At this point, we have groups of "equivalent" records. Equivalent because each record represents a single hit, and each group only contains hits on the same time segment (day, month or year). This is similar to what GROUP BY would get us in a SQL query.

Also similarly to GROUP BY, now we have to consolidate each group into a single result. In this case, these new results will represent the time segment of the group and the count of records in the group.

In more common flavours of map/reduce, the reduce function is called once for each record. In CouchDB however, it receives groups of inputs. Specifically, the reduce function appears to take two arguments:

First argument is a list of id/key pairs. Second argument is a list of values.

Therefore, a reduce function could be written like this:

1// First attempt at reduce
2function(keys, values) {
3  return values.length;

The keys argument won't be used in this case. The values argument will just be a list of ones [1, 1, 1, ..., 1], and I want its length (or the sum, which is the same thing in this case).

After this step, our results will be reduced, but only within each node of the CouchDB cluster:

Groups reduced within each cluster

The process is not complete. There's still one step to go.

4. Re-reduce into the final results

The "sibling" results across the nodes now have to be consolidated into the final results for the whole database. CouchDB calls this step "re-reduce".

Groups re-reduced across clusters, leading to the final results

For the re-reduce step, CouchDB calls the reduce function again, but with different arguments:

First argument is null; second is a list of values from the same group; third is a boolean true.

This time there are no keys (the first argument is null), the values (second argument) are results from the reduce step, and there's a third argument. I'm calling this new argument isRereduce, and its value will be false during the reduce step and true during re-reduce.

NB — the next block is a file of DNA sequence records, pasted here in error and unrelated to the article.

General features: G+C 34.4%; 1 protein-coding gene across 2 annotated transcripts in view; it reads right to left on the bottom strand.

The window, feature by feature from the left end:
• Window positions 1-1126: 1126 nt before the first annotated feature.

So it turns out that the previous reduce function was not correct, because it needed to serve two different steps. We'll have to use the boolean third argument to tell which of two behaviours to implement:

 1// Reduce and re-reduce
 2function(_keys_, values, isRereduce) {
 3  if (isRereduce) {
 4    // `sum` is provided by CouchDB. It adds up all values in an array
 5    return sum(values);
 6  } else {
 7    return values.length;
 8  }

A keen eye may realise that this function could be simpler: we could just do sum in both cases. However this would work only because of the specific example we are working with here. For the sake of explaining the difference between reduce and re-reduce, I have preferred to do it this way instead.

Final notes

The row-counting in this example is very common for a reduce (and re-reduce). For this reason, CouchDB provides a built-in function to perform it, called _count. We can set the reduce property of the CouchDB view to the string value "_count" instead of providing the full function, and the result will be the same.

This is what the design document can look like now, using this shortcut:

2  "views": {
3    "entries_by_date": {
4      "map": "function (document) { const date =\"T\")[0].split(\"-\"); emit(date, 1); }",
5      "reduce": "_count"
6    }
7  }

Something that can trip you up: make sure not to name your functions! Provide your map and reduce functions as anonymous functions. In other words: start them with function(...) { and not with function map(...). Otherwise, you'll get an error like this one:

1Compilation of the map function in the 'entries_by_date' view failed: Expression does not eval to a function.

In order to carry out my research, I created a small project with a Docker image running CouchDB, as well as some Ruby scripts to populate and query it. You can find them at, along with instructions on how to run it yourself.